I shrug and put the phone back in my pocket. “No, that’s not it.”
After a pause, she demands, “Show me that again.”
The second time her eyes roam the screen, taking their time studying the image. She notices my angular eyebrows. The shine of silver on my breastplate. The slight rise of my chin. The effect of seeing your parents outside of their usual circumstances is a bit like seeing them naked. Annoying for everyone.
“Mom!” she finally cries, her voice both surprised and bewildered. “It looks like you, but it is not you.”
Well, she’s right. It’s not the version of myself I’m showing her. The version she sees is mostly in leggings with a stray hole along the seam, no makeup, rushing to pack a peanut-free snack while practicing a Vietnamese language class in the background. Mom Me listens intently to a story about playground politics. She drives carefully and doesn’t complain when she calls in JoJo Siwa for the hundredth time. She could never conjure up enough drama to become the protagonist of any story.
That version is the only version of me that matters to my child. And at her young age, that makes sense. She’s not quite ready to see the me beyond her let alone the AI version of me.
But couldn’t I have been the AI version in another life? If I had made different choices—not going to graduate school in Chicago, where I met her father; dedicated my life to kung fu; born into a military family destined for greatness –could be I’ve been a hero, not of my own story, but of all stories? The AI hero filter is just a small glimpse of another offshoot in the multiverse where I’m a different, bolder version of myself. The attraction of another self is intoxicating and bewildering. It’s the stuff of movies.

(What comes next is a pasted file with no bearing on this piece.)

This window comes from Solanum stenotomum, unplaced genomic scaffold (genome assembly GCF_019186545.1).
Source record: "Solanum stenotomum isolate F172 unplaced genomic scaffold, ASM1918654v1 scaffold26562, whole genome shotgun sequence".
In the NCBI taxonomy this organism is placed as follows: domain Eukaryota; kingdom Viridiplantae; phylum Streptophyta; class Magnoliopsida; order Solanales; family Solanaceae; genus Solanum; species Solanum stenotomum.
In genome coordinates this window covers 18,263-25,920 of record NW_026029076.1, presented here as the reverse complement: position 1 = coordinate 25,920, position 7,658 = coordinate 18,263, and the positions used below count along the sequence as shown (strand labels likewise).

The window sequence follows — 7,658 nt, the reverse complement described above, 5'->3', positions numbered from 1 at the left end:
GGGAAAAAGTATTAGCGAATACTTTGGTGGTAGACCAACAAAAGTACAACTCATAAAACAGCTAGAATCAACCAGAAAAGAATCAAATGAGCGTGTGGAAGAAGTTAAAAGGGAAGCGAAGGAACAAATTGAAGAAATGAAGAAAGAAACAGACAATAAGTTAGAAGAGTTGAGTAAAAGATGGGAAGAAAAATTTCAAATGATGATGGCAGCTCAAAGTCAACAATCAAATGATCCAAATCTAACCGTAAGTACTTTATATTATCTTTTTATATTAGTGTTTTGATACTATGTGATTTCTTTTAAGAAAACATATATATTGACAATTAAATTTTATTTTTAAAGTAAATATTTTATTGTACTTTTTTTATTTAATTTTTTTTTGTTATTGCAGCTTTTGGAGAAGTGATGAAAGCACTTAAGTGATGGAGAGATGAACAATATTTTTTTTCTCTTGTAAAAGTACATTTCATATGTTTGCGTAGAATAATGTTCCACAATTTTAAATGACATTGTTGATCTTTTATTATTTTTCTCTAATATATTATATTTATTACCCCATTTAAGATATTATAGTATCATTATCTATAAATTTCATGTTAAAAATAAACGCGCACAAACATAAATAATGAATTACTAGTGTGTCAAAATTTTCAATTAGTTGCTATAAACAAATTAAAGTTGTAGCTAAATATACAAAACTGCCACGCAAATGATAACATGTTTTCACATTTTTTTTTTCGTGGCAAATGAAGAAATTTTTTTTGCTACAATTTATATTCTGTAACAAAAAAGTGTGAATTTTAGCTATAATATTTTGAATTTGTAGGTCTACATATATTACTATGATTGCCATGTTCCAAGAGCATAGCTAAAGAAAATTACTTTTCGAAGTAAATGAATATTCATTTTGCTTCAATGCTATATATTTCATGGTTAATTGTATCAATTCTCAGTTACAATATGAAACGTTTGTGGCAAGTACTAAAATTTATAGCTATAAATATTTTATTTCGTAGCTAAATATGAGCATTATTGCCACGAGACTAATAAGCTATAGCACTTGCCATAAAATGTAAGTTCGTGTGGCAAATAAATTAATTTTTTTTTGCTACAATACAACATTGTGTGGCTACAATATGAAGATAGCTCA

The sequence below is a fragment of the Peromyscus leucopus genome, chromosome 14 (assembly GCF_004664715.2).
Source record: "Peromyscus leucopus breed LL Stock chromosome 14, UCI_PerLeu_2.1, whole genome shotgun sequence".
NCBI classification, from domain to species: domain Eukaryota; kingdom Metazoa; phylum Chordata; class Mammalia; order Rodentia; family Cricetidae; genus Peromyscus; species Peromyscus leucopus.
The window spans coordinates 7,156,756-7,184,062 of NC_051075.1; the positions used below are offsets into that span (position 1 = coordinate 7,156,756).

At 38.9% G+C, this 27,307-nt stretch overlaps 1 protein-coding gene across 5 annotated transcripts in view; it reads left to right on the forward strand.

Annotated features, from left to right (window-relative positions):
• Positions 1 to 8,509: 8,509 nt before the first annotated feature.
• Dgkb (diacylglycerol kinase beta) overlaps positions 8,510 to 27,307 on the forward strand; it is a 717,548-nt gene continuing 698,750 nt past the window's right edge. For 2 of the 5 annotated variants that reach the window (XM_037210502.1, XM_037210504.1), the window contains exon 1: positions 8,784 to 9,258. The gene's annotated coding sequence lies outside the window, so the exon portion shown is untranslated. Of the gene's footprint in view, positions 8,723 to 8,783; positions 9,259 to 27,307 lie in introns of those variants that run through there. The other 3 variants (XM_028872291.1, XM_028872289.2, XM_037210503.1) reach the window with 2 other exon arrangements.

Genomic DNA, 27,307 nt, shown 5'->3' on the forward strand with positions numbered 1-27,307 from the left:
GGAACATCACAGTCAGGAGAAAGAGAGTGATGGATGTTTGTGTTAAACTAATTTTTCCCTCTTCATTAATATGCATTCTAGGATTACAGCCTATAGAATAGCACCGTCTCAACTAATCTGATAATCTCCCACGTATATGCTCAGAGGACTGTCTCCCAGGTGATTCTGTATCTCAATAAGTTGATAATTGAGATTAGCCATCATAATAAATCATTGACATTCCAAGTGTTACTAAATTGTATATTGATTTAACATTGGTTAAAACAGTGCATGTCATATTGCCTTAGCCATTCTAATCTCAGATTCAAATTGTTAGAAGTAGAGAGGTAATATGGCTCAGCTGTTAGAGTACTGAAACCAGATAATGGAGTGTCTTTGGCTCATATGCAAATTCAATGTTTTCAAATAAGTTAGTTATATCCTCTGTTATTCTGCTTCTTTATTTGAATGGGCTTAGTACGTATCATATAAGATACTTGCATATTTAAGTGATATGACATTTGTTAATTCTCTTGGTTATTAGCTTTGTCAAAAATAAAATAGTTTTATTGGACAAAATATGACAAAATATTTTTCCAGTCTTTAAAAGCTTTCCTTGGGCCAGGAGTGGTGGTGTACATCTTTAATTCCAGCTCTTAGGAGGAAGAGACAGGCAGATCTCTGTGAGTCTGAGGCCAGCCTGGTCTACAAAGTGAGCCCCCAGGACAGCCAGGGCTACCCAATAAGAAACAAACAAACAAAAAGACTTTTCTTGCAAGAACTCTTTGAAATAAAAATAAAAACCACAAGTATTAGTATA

In the movie Everything Everywhere Everything at oncea struggling, exhausted Evelyn Wang (played by my AI doppelgänger, Michelle Yeoh) learns navigating the multiverse through cutting-edge technology. Her mission is to save the multiverse by defeating a chaotic, life-destroying creature named Jobu Tupaki, who travels fluidly between worlds. To do this, Evelyn must temporarily inhabit the lives of the alternate Evelyns and gain their abilities to reshape her reality. She learns from an opera diva how to reach the highest notes and get rid of her enemies. From a kung fu fighter she learns to cut through the air with her powerful limbs. From a bizarre yet endearing multiverse where she has hot dogs for fingers, Evelyn learns compassion and vulnerability.
Throughout the movie, Evelyn asks different versions of “Why me?” Her guide, an alternate version of her husband Waymond, tells her that he thinks she is special, that what really makes her so exceptional is her utter mundaneness. It’s not explicitly stated, but the reason Evelyn is so deftly able to pick up so many skills is because she’s a blank canvas, a sponge capable of soaking up all the many identities. Until, of course, she isn’t. Until the underlying promise of heroism – the tragic and inevitable martyrdom – overtakes her.